Military Review English Edition September-October 2014 - Page 21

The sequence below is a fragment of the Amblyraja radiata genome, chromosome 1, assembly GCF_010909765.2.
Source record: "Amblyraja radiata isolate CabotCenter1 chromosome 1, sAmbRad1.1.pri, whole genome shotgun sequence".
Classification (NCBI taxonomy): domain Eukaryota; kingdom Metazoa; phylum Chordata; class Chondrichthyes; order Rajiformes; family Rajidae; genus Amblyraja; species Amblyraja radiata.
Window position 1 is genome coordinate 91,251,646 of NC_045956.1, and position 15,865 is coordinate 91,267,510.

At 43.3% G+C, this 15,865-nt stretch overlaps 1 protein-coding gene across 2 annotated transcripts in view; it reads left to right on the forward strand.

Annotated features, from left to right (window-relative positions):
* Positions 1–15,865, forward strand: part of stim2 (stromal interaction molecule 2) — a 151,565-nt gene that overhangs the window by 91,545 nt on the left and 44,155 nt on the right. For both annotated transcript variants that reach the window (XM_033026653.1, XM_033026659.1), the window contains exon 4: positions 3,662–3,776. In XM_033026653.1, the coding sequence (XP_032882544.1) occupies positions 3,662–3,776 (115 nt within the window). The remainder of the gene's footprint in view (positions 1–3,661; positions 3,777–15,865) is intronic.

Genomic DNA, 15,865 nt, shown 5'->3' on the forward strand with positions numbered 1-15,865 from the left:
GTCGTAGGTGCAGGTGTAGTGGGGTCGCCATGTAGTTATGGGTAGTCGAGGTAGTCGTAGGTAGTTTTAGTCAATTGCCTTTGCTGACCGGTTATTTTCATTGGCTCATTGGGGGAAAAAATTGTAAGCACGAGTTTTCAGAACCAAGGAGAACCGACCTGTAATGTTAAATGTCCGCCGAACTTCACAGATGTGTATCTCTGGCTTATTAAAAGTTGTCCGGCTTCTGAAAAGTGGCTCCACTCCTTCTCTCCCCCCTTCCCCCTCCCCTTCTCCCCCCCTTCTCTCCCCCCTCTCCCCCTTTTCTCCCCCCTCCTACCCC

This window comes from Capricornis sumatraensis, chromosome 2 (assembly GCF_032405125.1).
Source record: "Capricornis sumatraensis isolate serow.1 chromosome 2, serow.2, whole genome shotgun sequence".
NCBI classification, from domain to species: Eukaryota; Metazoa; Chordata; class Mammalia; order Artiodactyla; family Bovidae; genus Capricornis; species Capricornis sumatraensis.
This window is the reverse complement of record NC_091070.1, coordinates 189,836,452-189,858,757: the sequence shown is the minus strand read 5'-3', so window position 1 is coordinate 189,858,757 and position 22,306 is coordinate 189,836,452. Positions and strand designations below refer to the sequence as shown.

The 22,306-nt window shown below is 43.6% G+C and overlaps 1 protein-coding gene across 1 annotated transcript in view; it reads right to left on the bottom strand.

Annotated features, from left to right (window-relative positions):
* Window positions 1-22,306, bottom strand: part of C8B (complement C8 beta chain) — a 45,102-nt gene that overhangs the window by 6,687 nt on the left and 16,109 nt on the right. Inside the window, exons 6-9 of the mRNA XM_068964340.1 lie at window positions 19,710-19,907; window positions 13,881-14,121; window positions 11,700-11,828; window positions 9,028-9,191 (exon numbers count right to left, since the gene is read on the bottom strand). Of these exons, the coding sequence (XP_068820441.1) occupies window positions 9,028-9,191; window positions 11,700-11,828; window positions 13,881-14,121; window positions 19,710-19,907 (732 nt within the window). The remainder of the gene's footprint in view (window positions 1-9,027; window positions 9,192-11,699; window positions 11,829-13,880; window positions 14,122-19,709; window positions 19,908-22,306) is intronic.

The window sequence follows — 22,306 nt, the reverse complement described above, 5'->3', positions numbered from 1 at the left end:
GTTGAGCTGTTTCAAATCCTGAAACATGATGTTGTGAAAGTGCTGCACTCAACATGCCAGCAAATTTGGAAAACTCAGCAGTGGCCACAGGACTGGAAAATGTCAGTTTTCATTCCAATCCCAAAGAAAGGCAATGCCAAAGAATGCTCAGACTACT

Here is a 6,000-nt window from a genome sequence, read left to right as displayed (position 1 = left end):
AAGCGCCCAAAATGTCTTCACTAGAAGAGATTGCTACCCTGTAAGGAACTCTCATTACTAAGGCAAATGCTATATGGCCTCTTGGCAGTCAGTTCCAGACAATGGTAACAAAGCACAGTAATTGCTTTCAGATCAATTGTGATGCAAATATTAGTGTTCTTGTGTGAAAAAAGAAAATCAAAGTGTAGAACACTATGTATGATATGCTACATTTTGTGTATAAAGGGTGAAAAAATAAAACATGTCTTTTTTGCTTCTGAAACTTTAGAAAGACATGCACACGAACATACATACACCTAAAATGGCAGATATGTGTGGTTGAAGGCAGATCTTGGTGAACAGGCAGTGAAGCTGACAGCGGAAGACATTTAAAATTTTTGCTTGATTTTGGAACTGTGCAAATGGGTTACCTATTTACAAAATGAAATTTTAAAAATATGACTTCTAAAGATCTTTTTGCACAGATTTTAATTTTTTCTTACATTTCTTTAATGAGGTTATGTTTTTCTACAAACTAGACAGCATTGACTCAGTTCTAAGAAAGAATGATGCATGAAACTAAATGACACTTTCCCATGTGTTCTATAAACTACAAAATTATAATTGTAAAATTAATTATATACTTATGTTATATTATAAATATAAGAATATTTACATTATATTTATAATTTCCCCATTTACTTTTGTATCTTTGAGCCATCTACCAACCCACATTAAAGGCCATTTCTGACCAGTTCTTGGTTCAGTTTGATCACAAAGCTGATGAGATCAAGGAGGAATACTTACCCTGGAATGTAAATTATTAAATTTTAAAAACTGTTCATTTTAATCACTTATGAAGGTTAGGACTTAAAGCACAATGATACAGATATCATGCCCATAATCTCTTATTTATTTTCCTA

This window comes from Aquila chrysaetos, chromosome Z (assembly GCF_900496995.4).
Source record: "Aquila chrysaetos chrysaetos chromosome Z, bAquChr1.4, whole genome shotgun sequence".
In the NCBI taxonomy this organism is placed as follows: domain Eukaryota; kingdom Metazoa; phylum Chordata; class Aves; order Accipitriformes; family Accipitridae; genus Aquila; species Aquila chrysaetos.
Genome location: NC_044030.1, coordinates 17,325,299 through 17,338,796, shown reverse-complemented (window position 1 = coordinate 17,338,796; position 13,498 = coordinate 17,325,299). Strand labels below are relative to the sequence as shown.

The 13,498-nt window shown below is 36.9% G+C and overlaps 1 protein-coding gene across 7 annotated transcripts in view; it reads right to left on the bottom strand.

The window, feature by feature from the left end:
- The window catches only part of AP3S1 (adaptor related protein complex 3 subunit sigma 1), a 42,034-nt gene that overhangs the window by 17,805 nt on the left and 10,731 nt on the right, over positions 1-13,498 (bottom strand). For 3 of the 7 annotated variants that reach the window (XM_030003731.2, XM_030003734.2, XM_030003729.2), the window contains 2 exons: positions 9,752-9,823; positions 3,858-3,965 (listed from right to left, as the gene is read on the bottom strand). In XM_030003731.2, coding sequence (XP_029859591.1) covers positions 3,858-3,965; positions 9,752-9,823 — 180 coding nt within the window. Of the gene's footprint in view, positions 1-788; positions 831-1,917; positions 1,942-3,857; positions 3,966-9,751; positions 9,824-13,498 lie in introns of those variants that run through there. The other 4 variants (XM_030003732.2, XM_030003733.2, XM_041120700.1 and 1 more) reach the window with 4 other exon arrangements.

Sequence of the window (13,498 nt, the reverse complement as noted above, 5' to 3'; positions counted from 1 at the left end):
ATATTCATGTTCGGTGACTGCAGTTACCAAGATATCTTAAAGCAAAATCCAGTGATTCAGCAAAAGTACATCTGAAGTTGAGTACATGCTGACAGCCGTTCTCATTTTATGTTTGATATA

PHYSICAL READINESS TRAINING MILITARY REVIEW  September-October 2014 The executive summary cited “an apparent disproportionate musculoskeletal injury risk from these demanding programs, particularly for novice participants, resulting in lost duty time, medical treatment and extensive rehabilitation.” U.S. Army Maj. Roger Miranda with the 1st Cavalry Division lifts a barbell while doing thrusters during the CrossFit Open competition at Fort Hood, Texas, 5 April 2013. The exercise, repeated several times, works muscles in the upper and lower body. The FMS could be part of the solution to mitigating these injury concerns. All soldiers should be tested biannually (as with the APFT) to identify new or chronic dysfunctional movement patterns. Soldiers who test high for potential injury should be limited in the functional movements and intensities of functional movements they perform until corrective exercise results in an improved FMS score. 19 Photo by Sgt. Quentin Johnson, 2nd BCT, 1st Cav. Div. PAO effective tools for evaluating movement. A significant predictive factor for musculoskeletal injuries, as demonstrated by Mr. Cook, is poor movement patterns. For individuals with no current pain or musculoskeletal injury, fitness professionals can administer the Functional Movement Screen (FMS), described as— a ranking and grading system that documents movement patterns that are key to normal function. By screening these patterns, the FMS readily identifies functional limitations and asymmetries. These are issues that can reduce the effects of functional training and physical conditioning and distort body awareness. The FMS generates the Functional Movement Screen Score, which is used to target problems and track progress. This scoring system is directly linked to the most beneficial corrective exercises to restore mechanically sound movement patterns.14 For individuals with pain or injury, a healthcare provider can administer a tool known as the Selective Functional Movement Assessment. Scientific literature supporting the efficacy, accuracy, and reliability of these tools is large and continues to grow.15 They are used by organizations such as the National Football League, USA Track & Field (the national governing body for track and field, long-distance running, and race walking in the United States), and over 20 professional sports teams and U.S. government and military organizations.16 The FMS is inexpensive and easy to administer. It requires little more in terms of resources (time and personnel) than a standard unit-level APFT. Most important, it will provide commanders with quantifiable injury potential data that should result in better soldier care and outcomes. The U.S. Army lacks a method for predicting the likelihood of injury even though the increased risk of musculoskeletal injuries is the leading argument against high-intensity workouts. In 2011, the Uniformed Services University Consortium for Health and Military Performance in collaboration with the American College of Sports Medicine released an executive summary detailing positive and negative characteristics of “extreme conditioning programs,” finishing with qualified recommendations for their continued use by military populations.17